In the early 19th century, Head Tide was a bustling village within the Town of Alna, Maine, supported by mills at the dam, agriculture and apple orchards, boat building, fishing and forestry. As Head Tide grew in population, village leaders determined to build their own Congregational church so they would not have to travel the three miles to the 1789 Meeting House in Alna Center. The Head Tide Church in Alna, Maine was dedicated in November 1838 and sits on a hill overlooking the village. The Head Tide Church is a handsome rural Maine house of worship which exhibits a combination of Federal style, Greek Revival, and Gothic Revival elements in its design. The facade displays the outline of a Grecian temple front with its six pilasters and strongly accented triangular pediment. The Federal fan motif appears above the two facade windows as well as in the center of the pediment and the Gothic Revival influence is felt in the two pointed arch windows on either side of the church and in the simple pinnacle at the top of each corner of the belfry. The church is a high-style building for the rural Maine village and is kept very well by the community. The congregation disbanded, but the church remains an important part of the town and is rented for memorial services, events, weddings.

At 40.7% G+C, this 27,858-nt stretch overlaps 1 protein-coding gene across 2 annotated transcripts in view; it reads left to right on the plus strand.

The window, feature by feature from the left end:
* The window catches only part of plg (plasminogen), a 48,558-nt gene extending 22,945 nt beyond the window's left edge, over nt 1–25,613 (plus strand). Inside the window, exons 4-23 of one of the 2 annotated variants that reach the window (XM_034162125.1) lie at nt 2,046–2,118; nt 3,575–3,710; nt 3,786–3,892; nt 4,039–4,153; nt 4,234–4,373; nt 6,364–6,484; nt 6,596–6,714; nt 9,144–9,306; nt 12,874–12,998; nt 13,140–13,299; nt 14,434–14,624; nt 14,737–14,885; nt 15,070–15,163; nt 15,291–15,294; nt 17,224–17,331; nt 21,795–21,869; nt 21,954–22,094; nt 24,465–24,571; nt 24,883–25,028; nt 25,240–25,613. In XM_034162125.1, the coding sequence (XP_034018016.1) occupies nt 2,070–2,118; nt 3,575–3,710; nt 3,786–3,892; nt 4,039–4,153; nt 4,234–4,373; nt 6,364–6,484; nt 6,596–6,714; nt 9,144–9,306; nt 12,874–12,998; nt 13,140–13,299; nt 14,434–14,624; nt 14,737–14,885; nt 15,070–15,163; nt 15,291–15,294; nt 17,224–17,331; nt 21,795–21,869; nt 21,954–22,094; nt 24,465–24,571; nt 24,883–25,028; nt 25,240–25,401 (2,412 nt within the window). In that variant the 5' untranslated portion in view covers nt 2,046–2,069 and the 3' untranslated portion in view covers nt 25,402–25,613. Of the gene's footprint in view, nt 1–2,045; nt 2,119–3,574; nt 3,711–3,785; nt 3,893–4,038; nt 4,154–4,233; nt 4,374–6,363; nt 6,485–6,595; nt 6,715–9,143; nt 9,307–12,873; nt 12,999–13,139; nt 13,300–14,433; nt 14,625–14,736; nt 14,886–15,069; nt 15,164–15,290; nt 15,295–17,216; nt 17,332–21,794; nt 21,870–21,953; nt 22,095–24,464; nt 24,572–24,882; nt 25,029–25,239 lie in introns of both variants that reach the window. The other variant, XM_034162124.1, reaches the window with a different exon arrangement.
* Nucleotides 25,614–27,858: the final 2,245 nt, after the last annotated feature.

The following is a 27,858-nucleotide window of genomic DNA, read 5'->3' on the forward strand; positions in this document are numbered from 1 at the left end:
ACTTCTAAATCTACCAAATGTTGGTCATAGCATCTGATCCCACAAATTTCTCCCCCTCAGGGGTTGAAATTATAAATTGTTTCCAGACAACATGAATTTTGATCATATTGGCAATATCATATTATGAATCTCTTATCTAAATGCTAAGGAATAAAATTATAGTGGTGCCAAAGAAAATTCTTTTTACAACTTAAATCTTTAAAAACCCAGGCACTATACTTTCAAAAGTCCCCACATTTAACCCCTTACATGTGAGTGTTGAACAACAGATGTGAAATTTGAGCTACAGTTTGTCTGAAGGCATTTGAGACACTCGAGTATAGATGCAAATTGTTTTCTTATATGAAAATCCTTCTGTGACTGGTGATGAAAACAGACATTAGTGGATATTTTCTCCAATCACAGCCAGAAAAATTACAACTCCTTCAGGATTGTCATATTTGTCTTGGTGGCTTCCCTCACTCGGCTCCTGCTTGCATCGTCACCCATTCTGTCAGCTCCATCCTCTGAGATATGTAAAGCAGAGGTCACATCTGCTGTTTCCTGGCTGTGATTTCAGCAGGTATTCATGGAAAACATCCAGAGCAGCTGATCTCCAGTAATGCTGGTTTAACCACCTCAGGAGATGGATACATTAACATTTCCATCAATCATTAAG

Weare Town House //1837

January 11, 2024December 28, 2023Buildings of New EnglandLeave a comment

Gothic Revival – Buildings of New England (4)

Weare, New Hampshire has a pretty cool history. Located at the northern edge of Hillsborough County, the land presently known as Weare was granted to veterans of the Canadian wars in 1735 by Governor Jonathan Belcher, who named it “Beverly-Canada” after many of the veteran’s hometown, Beverly, Massachusetts. After various disputes over the settlement and naming of the town, it became known as “Weare’s Town” before being incorporated by Governor Benning Wentworth in 1764 as Weare, after Meshech Weare, who served as the town’s first clerk and later went on to become New Hampshire’s first Governor. The town grew slowly during the 18th and 19th centuries around five major villages, with farmland and forests connecting them. Near the geographic center of town, this Town House was built in 1837 to be a government and religious center of the town. Originally, town meetings were held on the first floor and the Universalist Church met on the second floor and the local high school was installed on the second floor in 1919. The building remains the town offices with event space for rent inside today. The building is a great example of a vernacular Greek/Gothic Revival town house of the period with a two-stage tower with pinnacles at the corners of each stage and a louvered belfry at the bell.

Yale University – Alumni Hall //1851-1911

January 8, 2024December 31, 2023Buildings of New England1 Comment

Gothic Revival – Buildings of New England (5)